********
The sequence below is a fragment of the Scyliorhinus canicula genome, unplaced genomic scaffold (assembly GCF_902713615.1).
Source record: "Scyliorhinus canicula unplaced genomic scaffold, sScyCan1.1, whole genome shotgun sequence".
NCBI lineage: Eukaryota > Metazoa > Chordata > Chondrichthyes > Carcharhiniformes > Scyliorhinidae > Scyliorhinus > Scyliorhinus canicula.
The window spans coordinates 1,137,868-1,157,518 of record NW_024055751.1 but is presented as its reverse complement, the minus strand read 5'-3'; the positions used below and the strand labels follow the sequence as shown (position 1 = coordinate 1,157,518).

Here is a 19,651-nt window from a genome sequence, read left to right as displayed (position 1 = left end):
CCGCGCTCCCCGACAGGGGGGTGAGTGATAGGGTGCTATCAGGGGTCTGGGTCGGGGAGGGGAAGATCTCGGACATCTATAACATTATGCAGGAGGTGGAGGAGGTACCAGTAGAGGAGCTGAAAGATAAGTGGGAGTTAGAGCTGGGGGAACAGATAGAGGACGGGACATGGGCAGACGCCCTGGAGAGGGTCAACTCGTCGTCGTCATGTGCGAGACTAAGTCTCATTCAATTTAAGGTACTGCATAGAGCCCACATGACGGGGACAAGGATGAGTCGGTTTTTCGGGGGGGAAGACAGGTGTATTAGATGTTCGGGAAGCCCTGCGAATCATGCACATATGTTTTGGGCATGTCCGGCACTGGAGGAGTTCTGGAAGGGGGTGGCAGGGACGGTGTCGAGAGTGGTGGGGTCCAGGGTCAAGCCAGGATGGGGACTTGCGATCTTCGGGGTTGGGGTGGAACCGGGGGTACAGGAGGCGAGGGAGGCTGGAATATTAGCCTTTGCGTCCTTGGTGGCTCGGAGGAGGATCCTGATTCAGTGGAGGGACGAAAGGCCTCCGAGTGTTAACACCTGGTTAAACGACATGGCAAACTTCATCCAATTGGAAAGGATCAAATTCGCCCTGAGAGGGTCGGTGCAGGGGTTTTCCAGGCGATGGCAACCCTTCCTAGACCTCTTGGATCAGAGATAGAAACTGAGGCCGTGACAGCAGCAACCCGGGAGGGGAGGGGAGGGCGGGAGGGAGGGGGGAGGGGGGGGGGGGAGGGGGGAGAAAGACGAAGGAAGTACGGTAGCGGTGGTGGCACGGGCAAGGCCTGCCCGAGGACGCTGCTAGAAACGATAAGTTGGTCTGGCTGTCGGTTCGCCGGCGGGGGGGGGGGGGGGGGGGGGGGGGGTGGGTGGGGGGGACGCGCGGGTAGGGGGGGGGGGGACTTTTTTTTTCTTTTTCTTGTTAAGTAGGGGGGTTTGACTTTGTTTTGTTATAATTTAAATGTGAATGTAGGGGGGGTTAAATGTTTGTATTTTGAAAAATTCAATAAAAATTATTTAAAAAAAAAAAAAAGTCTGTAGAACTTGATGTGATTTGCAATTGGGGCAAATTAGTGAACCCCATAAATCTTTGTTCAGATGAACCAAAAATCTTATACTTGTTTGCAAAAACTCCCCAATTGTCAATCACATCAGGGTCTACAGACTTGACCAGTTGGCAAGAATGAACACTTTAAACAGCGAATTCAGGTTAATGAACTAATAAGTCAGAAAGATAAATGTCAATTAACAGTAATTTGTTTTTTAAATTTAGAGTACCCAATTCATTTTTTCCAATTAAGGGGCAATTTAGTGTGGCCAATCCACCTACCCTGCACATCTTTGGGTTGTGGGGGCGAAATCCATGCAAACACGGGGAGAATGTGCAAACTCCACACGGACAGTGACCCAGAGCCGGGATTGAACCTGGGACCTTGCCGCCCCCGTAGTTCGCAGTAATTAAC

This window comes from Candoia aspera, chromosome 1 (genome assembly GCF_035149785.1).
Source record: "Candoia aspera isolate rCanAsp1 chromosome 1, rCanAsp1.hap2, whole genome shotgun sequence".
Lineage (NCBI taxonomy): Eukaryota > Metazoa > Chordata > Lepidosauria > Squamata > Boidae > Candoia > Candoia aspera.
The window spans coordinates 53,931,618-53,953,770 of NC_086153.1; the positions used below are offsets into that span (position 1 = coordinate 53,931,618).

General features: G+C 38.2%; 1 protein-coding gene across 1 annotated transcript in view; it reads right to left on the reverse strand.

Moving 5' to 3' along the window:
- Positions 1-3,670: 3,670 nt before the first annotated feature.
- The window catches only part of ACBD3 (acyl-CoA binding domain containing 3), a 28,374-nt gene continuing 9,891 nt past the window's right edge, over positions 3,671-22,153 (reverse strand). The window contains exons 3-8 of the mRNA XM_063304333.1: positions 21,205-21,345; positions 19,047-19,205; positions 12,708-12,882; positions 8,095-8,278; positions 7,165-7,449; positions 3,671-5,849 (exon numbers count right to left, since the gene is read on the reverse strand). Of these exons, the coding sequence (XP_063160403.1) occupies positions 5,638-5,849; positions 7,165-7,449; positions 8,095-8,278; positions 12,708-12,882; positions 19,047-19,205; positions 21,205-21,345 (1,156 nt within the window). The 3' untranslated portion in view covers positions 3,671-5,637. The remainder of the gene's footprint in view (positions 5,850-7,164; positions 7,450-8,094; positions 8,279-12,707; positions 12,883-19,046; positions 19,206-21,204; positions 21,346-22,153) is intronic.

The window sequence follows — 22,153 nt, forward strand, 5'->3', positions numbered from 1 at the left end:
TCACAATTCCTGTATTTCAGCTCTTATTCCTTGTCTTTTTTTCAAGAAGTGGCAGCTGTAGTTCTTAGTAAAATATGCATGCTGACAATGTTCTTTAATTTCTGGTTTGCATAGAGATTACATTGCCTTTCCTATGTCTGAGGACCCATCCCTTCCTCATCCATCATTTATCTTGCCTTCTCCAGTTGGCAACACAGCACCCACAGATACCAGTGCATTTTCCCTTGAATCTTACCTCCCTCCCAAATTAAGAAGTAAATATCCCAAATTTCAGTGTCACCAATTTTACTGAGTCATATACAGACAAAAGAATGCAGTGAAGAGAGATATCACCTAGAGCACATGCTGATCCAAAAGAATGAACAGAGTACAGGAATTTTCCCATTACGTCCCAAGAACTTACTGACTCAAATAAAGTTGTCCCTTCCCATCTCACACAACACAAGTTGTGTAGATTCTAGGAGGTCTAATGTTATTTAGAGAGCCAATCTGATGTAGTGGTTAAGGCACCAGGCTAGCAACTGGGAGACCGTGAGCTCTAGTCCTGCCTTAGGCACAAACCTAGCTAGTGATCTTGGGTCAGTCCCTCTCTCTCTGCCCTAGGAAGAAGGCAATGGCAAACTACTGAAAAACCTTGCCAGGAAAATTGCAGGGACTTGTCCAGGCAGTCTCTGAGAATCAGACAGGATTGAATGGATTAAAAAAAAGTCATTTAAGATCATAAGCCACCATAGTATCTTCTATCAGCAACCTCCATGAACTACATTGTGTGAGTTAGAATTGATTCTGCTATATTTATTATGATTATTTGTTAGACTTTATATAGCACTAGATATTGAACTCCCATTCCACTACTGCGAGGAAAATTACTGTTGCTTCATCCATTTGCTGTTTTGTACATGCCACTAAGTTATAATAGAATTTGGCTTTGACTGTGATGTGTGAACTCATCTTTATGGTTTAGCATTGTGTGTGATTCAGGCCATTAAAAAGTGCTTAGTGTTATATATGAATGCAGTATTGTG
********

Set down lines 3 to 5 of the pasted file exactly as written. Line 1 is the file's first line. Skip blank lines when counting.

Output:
NCBI lineage: Eukaryota > Metazoa > Chordata > Chondrichthyes > Carcharhiniformes > Scyliorhinidae > Scyliorhinus > Scyliorhinus canicula.
The window spans coordinates 1,137,868-1,157,518 of record NW_024055751.1 but is presented as its reverse complement, the minus strand read 5'-3'; the positions used below and the strand labels follow the sequence as shown (position 1 = coordinate 1,157,518).

Here is a 19,651-nt window from a genome sequence, read left to right as displayed (position 1 = left end):